Memoirs of My Life
Edward Gibbon was one of the world's greatest historians and a towering figure of his age. When he died in 1794 he left behind the unfinished drafts of his Memoirs, which were posthumously edited by his friend Lord Sheffield, and remain an astonishing portrait of a rich, full life. Recounting Gibbon's sickly childhood in London, his disappointment with an Oxford 'steeped in port and prejudice', his successful years in Lausanne, his first and only love affair and the monolithic achievement of The Decline and Fall of the Roman Empire, he distils his genius for history into a remarkable gift for autobiography. Candid and detailed, these writings are filled with warmth and intellectual passion.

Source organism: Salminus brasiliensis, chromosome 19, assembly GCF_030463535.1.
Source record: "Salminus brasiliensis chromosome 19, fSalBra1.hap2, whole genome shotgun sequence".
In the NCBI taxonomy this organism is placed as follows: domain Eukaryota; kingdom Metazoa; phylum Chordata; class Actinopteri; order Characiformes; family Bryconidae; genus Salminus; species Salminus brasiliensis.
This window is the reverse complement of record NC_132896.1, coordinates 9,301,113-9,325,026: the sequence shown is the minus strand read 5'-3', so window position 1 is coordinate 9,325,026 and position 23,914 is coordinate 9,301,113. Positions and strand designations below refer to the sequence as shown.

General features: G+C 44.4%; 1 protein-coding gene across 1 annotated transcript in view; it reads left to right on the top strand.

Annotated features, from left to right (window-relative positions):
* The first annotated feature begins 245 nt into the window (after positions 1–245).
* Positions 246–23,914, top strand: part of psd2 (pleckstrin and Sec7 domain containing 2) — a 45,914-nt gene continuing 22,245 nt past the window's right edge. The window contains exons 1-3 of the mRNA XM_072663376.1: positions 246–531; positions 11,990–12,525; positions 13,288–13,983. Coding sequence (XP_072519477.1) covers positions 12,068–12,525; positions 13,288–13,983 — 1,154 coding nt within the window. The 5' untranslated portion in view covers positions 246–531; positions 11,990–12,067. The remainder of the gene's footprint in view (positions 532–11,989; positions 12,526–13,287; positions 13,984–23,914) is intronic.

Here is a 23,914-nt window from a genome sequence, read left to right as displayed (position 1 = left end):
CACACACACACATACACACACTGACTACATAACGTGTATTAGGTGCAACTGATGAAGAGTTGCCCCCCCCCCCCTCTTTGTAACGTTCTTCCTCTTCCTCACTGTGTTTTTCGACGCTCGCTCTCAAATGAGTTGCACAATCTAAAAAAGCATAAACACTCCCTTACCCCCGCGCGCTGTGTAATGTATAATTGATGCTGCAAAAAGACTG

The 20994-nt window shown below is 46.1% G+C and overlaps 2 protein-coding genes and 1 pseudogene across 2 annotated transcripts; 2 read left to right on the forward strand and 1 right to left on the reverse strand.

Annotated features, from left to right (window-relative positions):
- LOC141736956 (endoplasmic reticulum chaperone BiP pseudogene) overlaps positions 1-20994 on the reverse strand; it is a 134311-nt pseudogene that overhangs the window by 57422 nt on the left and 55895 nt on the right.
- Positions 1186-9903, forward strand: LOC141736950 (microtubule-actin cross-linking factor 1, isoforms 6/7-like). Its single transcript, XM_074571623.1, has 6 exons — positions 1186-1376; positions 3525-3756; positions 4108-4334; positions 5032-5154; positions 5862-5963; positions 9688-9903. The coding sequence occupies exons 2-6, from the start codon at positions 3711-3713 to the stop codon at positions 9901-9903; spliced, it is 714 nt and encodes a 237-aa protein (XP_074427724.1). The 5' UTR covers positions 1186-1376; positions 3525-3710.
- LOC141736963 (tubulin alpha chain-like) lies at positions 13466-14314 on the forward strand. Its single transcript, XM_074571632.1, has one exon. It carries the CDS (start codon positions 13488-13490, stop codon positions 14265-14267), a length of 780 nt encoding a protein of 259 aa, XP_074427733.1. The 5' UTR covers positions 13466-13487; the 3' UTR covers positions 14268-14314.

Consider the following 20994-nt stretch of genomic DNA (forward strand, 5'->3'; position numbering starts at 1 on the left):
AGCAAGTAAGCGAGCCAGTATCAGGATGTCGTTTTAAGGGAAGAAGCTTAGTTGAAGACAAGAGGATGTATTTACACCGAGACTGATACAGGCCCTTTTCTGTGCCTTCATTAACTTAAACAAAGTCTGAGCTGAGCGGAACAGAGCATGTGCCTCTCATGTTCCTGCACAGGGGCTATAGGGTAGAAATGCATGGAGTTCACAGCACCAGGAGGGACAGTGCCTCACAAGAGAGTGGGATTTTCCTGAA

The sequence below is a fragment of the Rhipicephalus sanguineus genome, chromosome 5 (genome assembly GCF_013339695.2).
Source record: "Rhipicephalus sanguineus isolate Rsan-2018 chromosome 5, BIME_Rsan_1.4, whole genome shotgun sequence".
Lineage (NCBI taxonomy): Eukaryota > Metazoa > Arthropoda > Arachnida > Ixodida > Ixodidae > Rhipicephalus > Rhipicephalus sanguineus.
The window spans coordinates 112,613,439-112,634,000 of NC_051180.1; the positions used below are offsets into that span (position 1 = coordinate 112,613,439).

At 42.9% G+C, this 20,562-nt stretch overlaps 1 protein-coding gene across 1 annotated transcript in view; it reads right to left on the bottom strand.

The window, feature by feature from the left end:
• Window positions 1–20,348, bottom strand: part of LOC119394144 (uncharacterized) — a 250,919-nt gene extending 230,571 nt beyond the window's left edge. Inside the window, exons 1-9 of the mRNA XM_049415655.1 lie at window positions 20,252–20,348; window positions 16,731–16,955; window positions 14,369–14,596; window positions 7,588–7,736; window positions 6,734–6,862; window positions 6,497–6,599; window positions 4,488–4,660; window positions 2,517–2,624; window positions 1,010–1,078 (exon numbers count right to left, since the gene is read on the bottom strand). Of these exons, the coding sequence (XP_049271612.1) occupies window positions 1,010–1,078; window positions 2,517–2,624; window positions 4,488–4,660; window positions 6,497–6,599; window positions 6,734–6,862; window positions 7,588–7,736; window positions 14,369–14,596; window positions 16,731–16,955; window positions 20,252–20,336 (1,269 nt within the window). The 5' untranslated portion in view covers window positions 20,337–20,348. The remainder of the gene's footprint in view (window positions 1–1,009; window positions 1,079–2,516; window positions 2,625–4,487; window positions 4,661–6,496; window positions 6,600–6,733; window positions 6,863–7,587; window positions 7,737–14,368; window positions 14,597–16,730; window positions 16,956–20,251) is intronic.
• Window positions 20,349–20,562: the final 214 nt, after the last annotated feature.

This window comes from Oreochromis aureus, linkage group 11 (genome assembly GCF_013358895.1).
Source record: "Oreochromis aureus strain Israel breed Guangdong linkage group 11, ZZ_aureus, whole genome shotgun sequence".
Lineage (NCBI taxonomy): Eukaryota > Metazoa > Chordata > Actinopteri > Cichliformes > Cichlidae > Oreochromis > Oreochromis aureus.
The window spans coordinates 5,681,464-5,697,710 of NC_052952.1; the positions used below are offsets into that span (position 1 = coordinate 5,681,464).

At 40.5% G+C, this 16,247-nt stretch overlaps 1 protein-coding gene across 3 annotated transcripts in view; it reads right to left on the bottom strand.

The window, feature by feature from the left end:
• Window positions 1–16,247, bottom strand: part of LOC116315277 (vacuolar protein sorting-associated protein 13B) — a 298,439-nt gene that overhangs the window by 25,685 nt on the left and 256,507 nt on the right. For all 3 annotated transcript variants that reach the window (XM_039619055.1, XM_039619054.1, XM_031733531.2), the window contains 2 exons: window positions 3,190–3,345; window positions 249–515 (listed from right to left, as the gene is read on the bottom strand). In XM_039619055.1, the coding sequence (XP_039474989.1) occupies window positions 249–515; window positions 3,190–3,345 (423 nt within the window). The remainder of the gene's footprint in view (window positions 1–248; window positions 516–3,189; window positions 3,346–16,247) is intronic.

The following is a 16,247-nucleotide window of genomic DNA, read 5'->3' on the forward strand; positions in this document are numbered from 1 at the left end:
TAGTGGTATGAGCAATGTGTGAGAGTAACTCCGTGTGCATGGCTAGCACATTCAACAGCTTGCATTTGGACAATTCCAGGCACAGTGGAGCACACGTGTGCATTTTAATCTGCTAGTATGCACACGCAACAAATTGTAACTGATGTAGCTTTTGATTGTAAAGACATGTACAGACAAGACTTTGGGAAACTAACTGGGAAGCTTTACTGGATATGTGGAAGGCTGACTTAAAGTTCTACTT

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acquaintance Aeneid agreeable amusement ancient aunt Bishop Buriton Chapter character Church classics College conversation critic Decline and Fall Deyverdun diligence draft edition Edward Gibbon elegant England English enjoyed essay esteem exercise father feel fortune France freedom French genius Greek habits Hampshire Hampshire militia happiness historian honour Horace hydrocele indulged John Gibbon judgement knowledge labour Lady language Latin Lausanne learning letters literary lively London Lord Sheffield Magdalen College Memoirs memory merit militia mind months never o’clock Oxford Paris Parliament passage Pavilliard perhaps perusal philosopher pleasure political Porten praise prejudice provinces of France Putney Roman Rome SÚvery Sheffield Place society soon spirit style success Suzanne Curchod Tacitus taste temper tutor university of Oxford Vaud Virgil Voltaire volume Westminster School William Law writing youth